Shadow of the Colossus

November 30, 2006

[i][b]”Some mountains are scaled. Others are slain.”[/b][/i]

And you’ll be slaying quite a few mountains here in 16 boss-style fights. That’s what makes [i]Shadow of the Colossus[/i] so unique.

Canon-wise, [i]SotC[/i] is a prequel to the events of [i]Ico[/i], another interesting platform game released four years prior to the release of [i]SotC[/i]. The nameless hero in the story has stolen a special sword and brought his dead wife/girlfriend/lover/unrequited object of affection (the game isn’t really clear on their relationship) Mono to a forbidden temple in a desperate attempt to revive her. The ancient god of the temple is all too happy to do the task, but the hero must first destroy all 16 idols in the temple to prove his worth.

Well, if it was that easy, we would have a rather short, boring game. The only way to destroy the idols is to kill the colossi that wander the island. When a colossus is dead, its corresponding idol will be destroyed.

So that’s your task for the next 15 hours: The god gives you a hint about your next colossus. You use your sword to catch the sunlight and pinpoint its location. Then you somehow kill the monster.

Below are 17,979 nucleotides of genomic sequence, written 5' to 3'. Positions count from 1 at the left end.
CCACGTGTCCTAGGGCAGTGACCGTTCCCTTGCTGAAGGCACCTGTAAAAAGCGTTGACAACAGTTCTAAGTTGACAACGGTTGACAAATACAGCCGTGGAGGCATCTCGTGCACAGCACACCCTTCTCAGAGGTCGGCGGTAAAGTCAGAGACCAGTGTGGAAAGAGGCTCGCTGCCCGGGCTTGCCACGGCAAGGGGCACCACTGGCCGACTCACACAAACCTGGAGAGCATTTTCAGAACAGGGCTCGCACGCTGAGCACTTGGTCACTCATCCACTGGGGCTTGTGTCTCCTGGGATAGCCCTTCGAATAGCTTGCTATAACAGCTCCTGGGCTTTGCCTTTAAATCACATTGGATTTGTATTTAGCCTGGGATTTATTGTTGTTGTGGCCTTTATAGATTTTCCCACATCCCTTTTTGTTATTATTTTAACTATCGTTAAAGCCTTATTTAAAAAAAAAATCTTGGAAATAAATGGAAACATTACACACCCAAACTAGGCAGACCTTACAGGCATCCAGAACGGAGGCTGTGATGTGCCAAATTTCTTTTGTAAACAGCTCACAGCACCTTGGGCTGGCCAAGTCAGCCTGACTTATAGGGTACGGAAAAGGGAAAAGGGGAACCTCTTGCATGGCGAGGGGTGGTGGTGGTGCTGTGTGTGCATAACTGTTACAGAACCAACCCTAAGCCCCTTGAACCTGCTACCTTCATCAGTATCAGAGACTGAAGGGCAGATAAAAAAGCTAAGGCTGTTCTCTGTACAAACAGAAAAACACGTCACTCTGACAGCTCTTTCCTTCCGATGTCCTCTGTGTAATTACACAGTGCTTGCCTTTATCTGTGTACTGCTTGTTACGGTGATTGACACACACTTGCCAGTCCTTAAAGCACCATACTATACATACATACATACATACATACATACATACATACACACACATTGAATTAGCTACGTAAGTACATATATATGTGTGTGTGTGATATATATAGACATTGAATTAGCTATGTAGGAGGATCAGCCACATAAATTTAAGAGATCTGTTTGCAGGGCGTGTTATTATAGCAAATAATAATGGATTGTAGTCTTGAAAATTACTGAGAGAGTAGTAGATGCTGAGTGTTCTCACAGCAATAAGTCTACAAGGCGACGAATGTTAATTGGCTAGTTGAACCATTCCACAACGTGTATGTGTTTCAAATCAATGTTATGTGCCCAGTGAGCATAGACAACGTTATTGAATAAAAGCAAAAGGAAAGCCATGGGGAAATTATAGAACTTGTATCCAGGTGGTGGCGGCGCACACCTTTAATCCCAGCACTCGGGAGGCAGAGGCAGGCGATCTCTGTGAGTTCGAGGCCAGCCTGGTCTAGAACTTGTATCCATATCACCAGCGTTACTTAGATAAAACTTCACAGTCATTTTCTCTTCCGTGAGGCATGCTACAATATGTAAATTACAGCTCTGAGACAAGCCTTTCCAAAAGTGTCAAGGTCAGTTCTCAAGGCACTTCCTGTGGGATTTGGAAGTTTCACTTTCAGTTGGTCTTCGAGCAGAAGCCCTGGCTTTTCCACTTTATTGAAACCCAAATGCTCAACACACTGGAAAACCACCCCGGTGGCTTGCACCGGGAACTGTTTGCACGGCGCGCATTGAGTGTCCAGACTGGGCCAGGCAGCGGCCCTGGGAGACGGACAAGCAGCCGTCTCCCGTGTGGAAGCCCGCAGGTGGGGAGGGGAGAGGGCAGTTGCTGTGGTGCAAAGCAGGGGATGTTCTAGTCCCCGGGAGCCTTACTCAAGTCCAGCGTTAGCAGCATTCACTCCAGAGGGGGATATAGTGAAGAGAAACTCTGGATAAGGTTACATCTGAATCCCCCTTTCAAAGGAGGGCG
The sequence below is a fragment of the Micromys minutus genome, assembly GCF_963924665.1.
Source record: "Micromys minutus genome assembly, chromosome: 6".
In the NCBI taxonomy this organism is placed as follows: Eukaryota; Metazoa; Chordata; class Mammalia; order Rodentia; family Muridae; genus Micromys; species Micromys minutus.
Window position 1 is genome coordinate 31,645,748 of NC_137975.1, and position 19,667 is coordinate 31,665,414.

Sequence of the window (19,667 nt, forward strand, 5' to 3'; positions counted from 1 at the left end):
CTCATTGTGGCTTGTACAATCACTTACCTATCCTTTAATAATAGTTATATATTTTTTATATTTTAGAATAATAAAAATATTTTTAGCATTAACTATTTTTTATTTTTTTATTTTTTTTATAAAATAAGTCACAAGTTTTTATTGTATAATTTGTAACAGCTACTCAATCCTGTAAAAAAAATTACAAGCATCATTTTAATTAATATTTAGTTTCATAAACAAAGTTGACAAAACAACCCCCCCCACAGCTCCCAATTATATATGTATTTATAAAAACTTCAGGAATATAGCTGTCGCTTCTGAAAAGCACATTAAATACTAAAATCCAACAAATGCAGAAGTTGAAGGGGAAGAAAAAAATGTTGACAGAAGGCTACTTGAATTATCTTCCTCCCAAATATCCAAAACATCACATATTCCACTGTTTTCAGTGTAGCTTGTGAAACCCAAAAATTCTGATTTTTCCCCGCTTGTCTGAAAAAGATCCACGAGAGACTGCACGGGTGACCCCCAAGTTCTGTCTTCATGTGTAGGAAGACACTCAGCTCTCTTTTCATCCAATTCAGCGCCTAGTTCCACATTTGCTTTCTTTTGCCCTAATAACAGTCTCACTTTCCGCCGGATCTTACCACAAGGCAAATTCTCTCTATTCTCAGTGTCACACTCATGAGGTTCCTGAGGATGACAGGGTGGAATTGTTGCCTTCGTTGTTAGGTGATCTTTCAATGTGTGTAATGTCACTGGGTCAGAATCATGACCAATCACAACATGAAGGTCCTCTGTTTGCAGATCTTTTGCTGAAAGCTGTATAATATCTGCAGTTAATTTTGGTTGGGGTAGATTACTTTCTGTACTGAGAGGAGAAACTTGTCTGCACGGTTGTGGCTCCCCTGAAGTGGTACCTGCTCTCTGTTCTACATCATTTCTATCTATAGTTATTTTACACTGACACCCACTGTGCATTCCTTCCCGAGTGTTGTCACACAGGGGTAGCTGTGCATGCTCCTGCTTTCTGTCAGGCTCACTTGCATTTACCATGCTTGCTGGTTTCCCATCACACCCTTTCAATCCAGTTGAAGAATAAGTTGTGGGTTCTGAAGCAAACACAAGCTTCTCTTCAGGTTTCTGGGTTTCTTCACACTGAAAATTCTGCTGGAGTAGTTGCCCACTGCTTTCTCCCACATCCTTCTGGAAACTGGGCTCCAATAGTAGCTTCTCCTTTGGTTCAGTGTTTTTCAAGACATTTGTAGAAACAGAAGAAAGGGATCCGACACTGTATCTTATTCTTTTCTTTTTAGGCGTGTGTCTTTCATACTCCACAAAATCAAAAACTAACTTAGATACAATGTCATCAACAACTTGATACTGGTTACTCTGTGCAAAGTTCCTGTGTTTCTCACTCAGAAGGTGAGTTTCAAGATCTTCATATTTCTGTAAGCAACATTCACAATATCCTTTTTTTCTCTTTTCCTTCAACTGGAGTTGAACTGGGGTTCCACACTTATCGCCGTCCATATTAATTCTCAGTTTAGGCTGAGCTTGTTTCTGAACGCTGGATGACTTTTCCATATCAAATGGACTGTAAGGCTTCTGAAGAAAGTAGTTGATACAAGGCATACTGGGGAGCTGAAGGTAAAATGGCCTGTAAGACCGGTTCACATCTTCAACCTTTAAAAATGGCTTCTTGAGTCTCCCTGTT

Visually, the game is as gorgeous as its predecessor. The landscape ranges from deserts to lush forests, and all is beautifully rendered without the designs repeating or becoming boring. The buildings have the same architecture as [i]Ico[/i], albeit brighter and sunnier. And the characters have similar designs to the [i]Ico[/i] characters, all the way down to both heroes having horns on their heads. The colossi that you climb all over are amazing to look at as they rumble over the landscape. (Try not to get killed as you take a moment to gawk at them.)

The movements of the hero and his faithful steed are very fluid and realistic. The hero is not a superman by any means. If he runs too fast you will see him stumble over rocks in his path. He also tumbles and scrambles all over the colossus when it tries to shake you off. The horse also moves like a real life horse and is about as capricious as one.

Whether you are exploring the landscape or climbing on the colossi, the sound is always appropriate. You can hear birds chirp, the horse’s clops on the rocky terrain, and arrows hit things with a resounding thwack. The colossus fights bring in epic-sounding orchestral music that makes you truly feel as if you are attempting the impossible.

No. Really. At some points, you feel like you are attempting the impossible. Life isn’t too much of a concern, since it replenishes itself pretty quickly if you stay still long enough. However, you have to keep your eye on the circular grip strength meter, which slowly depletes over time the longer you cling for dear life on a colossus’s furry skin. As you explore the landscape, the game is kind enough to provide you with white-tailed lizards and fruit that you can shoot down and eat to help you with the later colossi.

While you A

Score: 5/5

Questions? Check out our review guide.